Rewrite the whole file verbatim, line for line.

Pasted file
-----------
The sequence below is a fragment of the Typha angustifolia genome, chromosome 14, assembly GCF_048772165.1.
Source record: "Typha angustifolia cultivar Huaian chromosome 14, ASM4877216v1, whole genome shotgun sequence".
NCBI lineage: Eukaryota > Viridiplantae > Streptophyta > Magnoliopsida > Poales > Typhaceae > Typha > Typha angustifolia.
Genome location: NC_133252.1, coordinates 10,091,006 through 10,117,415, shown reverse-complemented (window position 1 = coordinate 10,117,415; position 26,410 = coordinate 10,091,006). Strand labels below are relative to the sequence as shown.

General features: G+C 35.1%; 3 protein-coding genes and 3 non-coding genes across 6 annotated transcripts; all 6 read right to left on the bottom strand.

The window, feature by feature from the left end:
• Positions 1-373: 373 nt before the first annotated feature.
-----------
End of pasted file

The sequence below is a fragment of the Typha angustifolia genome, chromosome 14, assembly GCF_048772165.1.
Source record: "Typha angustifolia cultivar Huaian chromosome 14, ASM4877216v1, whole genome shotgun sequence".
NCBI lineage: Eukaryota > Viridiplantae > Streptophyta > Magnoliopsida > Poales > Typhaceae > Typha > Typha angustifolia.
Genome location: NC_133252.1, coordinates 10,091,006 through 10,117,415, shown reverse-complemented (window position 1 = coordinate 10,117,415; position 26,410 = coordinate 10,091,006). Strand labels below are relative to the sequence as shown.

General features: G+C 35.1%; 3 protein-coding genes and 3 non-coding genes across 6 annotated transcripts; all 6 read right to left on the bottom strand.

The window, feature by feature from the left end:
• Positions 1-373: 373 nt before the first annotated feature.